About the Author: Social Media and The Big W is the place where news, talent, testing, resources, and love for the social media, and web community in general intersect to provide meaningful information for the global social media market. Jason Small is a social media strategist and digital marketer with SEO, website design and development expertise and working with Revolution Digital to service several major brands in various industries including entertainment, pharma and other industries. For more information on Revolution Digital, please visit: www.RevolutionDigital.com DISCLAIMER: This blog is maintained independently of Revolution Digital, and the views and opinions expressed by the author, or guest authors, do not necessarily state or reflect the opinion of Revolution Digital.
Why does all of this matter? Because if you connect the dots – the picture that is forming signals further evolution in the current renaissance of all things social, advertising, and technology.
Back in December, Social Media and the Big W predicted that this would be the year of ‘geo-location.’ What is geo-location? It is the ability of mobile-users to report to others their physical location using their mobile devices. It can be in the form of two iPhone users with an application like ‘Where r u?’ that lets one user ask the other to share their current location, which then pops-up a ‘pin’ on a Google Map to show where they are. It can also be in the form of ‘Foursquare’ – which is a social community that you join for free, where you may find some of your other online friends, and use the Foursquare application on your mobile phone to ‘tag’ locations. First, you go to a business or location like, for instance, Starbucks. (who just became one of the first major brands to start testing the waters with a Foursquare promotion in Starbucks) Then, you open the Foursquare application on your mobile phone and it will look at your physical location and tell you what places nearby have been ‘tagged’ or ‘created.’ You can ‘create’ a new location, if no one else has yet, or ‘check in’ if the location already exists. If you are the most frequent person to ‘check in’ – you become the ‘mayor’ for that location and this is why businesses are starting to catch-on by rewarding the ‘mayor’ with free incentives. This drives more ‘check-ins’ and therefore more business, as users compete to become the ‘mayor’ and receive the perks that go along with it. That’s geo-location, and one example of how it applies – not to mention, as ‘The Big W’ mentioned in a recent blog post, that Facebook is taking the wraps off of it’s location-sharing feature at the f8 conference.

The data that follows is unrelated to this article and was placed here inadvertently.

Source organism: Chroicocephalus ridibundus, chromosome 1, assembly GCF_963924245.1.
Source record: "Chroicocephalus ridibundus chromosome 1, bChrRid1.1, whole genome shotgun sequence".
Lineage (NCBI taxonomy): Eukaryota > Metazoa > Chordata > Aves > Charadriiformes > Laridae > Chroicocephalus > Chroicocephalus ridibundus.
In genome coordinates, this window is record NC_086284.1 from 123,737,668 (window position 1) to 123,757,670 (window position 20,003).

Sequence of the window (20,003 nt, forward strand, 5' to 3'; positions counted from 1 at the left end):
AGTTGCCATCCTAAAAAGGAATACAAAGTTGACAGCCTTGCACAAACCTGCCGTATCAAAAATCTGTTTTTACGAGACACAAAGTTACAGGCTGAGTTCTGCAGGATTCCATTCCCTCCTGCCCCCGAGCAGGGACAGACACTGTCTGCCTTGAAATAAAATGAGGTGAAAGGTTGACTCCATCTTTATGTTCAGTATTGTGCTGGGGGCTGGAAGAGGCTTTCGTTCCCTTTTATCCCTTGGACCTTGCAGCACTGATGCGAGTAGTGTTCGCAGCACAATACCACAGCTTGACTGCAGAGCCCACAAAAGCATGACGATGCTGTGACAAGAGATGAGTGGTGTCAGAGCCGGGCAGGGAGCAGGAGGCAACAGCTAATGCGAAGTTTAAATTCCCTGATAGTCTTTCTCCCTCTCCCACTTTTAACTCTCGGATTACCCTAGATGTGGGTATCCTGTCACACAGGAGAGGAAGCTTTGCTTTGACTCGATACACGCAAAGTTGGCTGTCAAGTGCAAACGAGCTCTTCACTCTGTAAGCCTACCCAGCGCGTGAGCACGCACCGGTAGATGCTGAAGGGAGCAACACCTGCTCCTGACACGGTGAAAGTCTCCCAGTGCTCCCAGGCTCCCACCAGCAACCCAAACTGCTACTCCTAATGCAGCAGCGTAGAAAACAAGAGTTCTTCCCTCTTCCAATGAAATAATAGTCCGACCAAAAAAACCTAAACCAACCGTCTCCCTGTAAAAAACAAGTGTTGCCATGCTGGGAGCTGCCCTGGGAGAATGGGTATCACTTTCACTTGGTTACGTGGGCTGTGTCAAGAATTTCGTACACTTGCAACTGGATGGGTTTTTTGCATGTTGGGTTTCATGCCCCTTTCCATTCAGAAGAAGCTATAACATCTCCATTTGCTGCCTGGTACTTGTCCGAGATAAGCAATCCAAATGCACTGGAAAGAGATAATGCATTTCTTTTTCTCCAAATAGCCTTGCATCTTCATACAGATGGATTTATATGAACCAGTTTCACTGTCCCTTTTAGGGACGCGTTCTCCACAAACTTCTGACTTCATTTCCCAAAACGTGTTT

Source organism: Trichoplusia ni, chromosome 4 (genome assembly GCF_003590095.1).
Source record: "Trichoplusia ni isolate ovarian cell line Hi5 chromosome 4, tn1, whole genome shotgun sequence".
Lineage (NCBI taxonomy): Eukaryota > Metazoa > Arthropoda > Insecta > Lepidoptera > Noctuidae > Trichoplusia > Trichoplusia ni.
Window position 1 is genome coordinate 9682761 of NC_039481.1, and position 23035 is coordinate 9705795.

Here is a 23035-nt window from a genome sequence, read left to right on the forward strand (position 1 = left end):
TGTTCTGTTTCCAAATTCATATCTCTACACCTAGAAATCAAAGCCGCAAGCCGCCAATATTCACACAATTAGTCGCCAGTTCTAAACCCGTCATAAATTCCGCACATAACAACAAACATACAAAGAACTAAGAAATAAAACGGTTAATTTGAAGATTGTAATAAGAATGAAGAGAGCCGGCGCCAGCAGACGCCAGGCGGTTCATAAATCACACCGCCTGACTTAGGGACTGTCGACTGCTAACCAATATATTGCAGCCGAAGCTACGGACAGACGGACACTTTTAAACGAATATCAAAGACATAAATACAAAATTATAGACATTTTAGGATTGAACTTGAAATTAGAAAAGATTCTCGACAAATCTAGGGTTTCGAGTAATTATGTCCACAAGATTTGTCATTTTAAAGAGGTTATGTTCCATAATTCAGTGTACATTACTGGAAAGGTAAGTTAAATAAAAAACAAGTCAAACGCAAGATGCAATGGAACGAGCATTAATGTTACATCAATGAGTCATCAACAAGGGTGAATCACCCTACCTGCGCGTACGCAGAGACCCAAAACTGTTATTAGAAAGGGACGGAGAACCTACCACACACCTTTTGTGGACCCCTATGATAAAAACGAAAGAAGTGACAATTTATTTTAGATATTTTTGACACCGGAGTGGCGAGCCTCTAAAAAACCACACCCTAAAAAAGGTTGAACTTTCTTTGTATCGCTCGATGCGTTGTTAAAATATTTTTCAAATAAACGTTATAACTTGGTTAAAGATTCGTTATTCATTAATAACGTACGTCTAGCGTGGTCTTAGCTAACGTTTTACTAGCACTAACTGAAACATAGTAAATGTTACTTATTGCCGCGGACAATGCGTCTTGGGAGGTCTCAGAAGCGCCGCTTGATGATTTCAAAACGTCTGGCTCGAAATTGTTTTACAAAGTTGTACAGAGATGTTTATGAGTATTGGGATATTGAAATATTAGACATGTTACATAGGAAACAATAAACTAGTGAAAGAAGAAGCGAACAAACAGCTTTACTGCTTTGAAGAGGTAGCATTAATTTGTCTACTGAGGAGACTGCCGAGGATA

Now, realizing that the geo-location social applications will create an exponential rise in usage from mobile devices, couple the above ‘geo-location’ developments with the opportunity created for advertisers – here comes AdMob. (In 2008, Google CEO Eric Schmidt appeared on CNBC’s Mad Money and gave his prediction that mobile ad revenues would eventually outstrip conventional web advertising, based upon a a shift in mobile platform usage and technology) All of these new users are now discovering the advantages of using their mobile devices for location-sharing (friends and family, as well as discounts at businesses and other rewards), increased real-time communication in social media (Facebook applications), and multi-media sharing (MMS) without opening up the computer. All of these ‘eyeballs’ are coming for all of the aforementioned reasons, and those that were betting on it, like AdMob, will reap the rewards.
Consider that, according to the International Telecommunication Union we have 4.6 billion wireless subscribers globally. That means that cell phones out-number total desktop and laptops by almost 5x’s. What’s more, how many of us walk around with our laptops while we are running around in the car or walking? Not many. But how many of us carry our mobile devices? This means advertisers can offer real-time highly-specific offers to users based on location – and now you could find yourself walking by a store and receive a real-time offer on your smartphone that is just to good to bypass…now your feet come through the front door – and so does your wallet. (or purse)
Do a little research and you will also find that online (web-based) conversion rates are traditionally less than 1 percent – but mobile advertising conversion rates reportedly average between 5 and 7 percent. Which one would you use?
How do you feel about mobile-advertising, and what experiences can you share?
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